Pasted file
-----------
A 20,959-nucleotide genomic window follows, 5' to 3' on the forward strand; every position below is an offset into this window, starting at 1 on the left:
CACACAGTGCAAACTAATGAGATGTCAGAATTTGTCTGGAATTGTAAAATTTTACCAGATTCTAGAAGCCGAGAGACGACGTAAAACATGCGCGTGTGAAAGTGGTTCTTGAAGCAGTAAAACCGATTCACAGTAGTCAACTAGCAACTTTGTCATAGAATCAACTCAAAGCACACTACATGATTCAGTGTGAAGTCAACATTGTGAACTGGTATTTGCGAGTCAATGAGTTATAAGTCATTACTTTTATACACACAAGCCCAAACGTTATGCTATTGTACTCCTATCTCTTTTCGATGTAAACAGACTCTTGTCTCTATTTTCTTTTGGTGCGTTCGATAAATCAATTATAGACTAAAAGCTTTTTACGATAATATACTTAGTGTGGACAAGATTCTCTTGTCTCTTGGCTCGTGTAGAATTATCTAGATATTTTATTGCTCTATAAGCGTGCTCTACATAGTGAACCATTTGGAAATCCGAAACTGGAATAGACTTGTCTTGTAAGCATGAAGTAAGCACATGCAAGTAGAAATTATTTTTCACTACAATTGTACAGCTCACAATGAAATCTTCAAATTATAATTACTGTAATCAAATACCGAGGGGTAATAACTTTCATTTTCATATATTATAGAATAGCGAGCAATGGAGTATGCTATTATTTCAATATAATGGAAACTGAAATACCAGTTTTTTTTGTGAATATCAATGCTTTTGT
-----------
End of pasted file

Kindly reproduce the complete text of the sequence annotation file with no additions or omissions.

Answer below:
A 20,959-nucleotide genomic window follows, 5' to 3' on the forward strand; every position below is an offset into this window, starting at 1 on the left:
CACACAGTGCAAACTAATGAGATGTCAGAATTTGTCTGGAATTGTAAAATTTTACCAGATTCTAGAAGCCGAGAGACGACGTAAAACATGCGCGTGTGAAAGTGGTTCTTGAAGCAGTAAAACCGATTCACAGTAGTCAACTAGCAACTTTGTCATAGAATCAACTCAAAGCACACTACATGATTCAGTGTGAAGTCAACATTGTGAACTGGTATTTGCGAGTCAATGAGTTATAAGTCATTACTTTTATACACACAAGCCCAAACGTTATGCTATTGTACTCCTATCTCTTTTCGATGTAAACAGACTCTTGTCTCTATTTTCTTTTGGTGCGTTCGATAAATCAATTATAGACTAAAAGCTTTTTACGATAATATACTTAGTGTGGACAAGATTCTCTTGTCTCTTGGCTCGTGTAGAATTATCTAGATATTTTATTGCTCTATAAGCGTGCTCTACATAGTGAACCATTTGGAAATCCGAAACTGGAATAGACTTGTCTTGTAAGCATGAAGTAAGCACATGCAAGTAGAAATTATTTTTCACTACAATTGTACAGCTCACAATGAAATCTTCAAATTATAATTACTGTAATCAAATACCGAGGGGTAATAACTTTCATTTTCATATATTATAGAATAGCGAGCAATGGAGTATGCTATTATTTCAATATAATGGAAACTGAAATACCAGTTTTTTTTGTGAATATCAATGCTTTTGT